"The Lost Treasure of the Emerald Eye" is the first book in a series written for children ages 6 to 12. The books are written under the pseudonym Geronimo Stilton, newspaper editor of "The Rodent’s Gazette," who happens to be a mouse. The author uses an array of literary techniques that lend themselves well to cross-curricular activities in the elementary school classroom.
The Geronimo Stilton books are a great place to start when introducing students to literary devices. They include many examples of allusion: Harry Houdini in the name of the magician “Harry Ratini,” and Sports Authority in the name of the sporting goods store “Rats Authority.” Onomatopoeia is used throughout the book in phrases such as "Thump, thump, thump," and "I hissed." The author frequently uses alliteration, the repetition of initial consonant sounds. Make a chart for students to record the different literary devices they come across as they read the book. Label the columns “Allusion,” “Alliteration” and “Onomatopoeia.”
Many of the words in this book are arranged like concrete poetry, that is, the words themselves are arranged in shapes that illustrate the meaning. The words “I took the stairs two at a time” are displayed as if they are climbing a staircase. “Ocean waves” appears in a wavy pattern. Use “The Lost Treasure of Emerald Eye” as a springboard for introducing children to other concrete writing such as “Takeoff,” a poem inspired by flight and provided by NASA. In this poem, the words are arranged as an airplane taking flight. After examining these examples of concrete writing, children will be eager to write their own concrete poems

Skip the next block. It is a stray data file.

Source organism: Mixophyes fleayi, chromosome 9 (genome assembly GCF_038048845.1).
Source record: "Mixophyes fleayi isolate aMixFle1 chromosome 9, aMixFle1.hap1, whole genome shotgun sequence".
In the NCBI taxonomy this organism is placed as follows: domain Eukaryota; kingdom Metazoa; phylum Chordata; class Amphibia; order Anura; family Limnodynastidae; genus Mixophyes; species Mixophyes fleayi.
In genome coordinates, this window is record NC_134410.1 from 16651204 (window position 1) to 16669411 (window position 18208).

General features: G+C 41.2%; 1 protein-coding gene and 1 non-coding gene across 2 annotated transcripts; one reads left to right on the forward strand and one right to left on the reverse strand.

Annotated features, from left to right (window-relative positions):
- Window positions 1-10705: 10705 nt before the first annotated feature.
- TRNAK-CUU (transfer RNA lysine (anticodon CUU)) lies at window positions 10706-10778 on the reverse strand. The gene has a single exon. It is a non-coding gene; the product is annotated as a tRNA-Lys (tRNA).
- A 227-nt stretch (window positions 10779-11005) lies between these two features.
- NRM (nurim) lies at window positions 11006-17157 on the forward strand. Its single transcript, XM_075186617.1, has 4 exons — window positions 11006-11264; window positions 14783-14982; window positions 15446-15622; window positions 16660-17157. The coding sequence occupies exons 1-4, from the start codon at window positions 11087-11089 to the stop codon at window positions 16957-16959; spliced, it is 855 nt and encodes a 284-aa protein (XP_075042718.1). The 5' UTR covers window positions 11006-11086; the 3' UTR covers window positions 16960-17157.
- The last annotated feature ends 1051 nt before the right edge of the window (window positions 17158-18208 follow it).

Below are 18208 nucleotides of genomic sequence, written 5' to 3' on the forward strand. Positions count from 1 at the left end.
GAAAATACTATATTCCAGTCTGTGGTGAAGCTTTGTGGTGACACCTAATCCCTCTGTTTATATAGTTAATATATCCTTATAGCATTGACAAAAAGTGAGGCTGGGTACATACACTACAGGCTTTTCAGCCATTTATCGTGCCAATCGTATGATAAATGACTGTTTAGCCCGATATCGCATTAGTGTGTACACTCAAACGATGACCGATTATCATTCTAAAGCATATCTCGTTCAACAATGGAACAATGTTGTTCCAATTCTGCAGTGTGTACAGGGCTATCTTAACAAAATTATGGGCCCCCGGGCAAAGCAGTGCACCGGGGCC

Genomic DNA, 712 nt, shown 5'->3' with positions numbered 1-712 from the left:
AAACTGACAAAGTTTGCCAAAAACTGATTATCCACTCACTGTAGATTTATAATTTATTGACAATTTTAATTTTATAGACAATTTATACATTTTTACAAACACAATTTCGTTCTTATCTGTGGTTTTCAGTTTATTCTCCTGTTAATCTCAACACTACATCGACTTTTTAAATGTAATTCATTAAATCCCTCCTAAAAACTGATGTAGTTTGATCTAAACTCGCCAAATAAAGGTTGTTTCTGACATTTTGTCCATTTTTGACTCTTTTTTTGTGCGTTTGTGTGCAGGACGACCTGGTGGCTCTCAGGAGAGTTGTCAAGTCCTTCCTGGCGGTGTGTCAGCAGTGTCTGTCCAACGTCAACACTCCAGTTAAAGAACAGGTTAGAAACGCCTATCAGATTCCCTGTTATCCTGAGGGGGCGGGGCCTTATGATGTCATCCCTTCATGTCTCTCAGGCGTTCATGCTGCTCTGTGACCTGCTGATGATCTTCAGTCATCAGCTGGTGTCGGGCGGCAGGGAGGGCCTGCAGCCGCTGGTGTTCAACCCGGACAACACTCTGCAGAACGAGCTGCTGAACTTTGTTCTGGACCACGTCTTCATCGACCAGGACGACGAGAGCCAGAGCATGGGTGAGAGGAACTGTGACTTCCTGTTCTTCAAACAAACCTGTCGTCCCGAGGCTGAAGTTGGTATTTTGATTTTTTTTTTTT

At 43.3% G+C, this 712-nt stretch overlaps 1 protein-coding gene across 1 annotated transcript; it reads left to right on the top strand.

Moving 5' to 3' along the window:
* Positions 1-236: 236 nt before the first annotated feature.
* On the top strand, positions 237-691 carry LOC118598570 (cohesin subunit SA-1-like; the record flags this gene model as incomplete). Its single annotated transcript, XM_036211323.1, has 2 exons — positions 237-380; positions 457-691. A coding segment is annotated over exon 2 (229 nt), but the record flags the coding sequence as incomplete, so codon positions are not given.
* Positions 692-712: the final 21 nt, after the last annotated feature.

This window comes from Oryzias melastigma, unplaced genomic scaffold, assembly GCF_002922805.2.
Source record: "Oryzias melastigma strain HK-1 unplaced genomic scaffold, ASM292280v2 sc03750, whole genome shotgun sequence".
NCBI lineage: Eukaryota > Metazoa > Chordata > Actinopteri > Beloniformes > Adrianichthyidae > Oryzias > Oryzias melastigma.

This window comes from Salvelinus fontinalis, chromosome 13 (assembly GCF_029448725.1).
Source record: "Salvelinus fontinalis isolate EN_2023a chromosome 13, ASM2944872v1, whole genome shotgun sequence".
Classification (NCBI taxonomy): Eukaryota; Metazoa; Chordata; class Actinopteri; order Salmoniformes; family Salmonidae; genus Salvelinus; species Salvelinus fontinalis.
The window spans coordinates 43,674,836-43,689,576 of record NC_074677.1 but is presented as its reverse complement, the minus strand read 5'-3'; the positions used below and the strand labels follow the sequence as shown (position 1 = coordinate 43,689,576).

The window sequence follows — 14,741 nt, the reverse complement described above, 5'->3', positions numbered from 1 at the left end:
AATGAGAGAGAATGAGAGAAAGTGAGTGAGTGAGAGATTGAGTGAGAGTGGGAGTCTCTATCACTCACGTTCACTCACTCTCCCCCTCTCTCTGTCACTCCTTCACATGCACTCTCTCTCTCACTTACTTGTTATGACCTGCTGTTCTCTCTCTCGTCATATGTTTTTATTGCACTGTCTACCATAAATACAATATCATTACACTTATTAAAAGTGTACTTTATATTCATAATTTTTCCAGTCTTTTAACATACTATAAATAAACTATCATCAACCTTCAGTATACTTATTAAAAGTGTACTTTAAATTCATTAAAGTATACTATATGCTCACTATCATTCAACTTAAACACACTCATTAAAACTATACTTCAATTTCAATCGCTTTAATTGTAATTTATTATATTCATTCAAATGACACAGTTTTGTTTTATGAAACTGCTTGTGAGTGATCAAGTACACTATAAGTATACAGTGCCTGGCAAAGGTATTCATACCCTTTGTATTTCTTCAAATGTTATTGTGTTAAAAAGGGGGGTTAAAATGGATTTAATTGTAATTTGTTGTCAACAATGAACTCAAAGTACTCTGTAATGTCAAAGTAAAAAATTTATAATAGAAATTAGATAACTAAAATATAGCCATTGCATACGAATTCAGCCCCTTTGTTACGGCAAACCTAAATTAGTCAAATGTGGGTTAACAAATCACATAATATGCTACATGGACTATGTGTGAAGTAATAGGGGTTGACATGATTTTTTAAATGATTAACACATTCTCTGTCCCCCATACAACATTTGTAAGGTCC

Social Studies and Science
Take advantage of the focus on cheese in “Lost Treasure of the Emerald Eye” to teach a science lesson about mold. Cut a chunk of cheese, dip it in water and seal it in a glass container. Over the next few days, watch mold spread over the cheese. Use the hidden treasure theme to incorporate map skills activities. Make a copy of the school campus map for each student. Have them hide treasure somewhere on campus and mark an “X” on their maps. Then have students trade maps and see if they can find each others’ treasures. If your school does not have a campus map, a fire drill map will work.
To spread your lesson plans further across the curriculum, incorporate the pirate treasure theme in “Lost Treasure of Emerald Eye” into art projects. Have students tear the edges of the maps they made and dye them with a tea solution to make them appear to be an old pirate treasure map. Students can then make their own treasures. Gather discarded pieces of costume jewelry from thrift stores, and ask students to bring unwanted trinkets from home. Raid the art supply room for beads, gems and sequins. These items can be glued into picture frames or onto recycled cans and bottles to create one-of-a-kind treasures.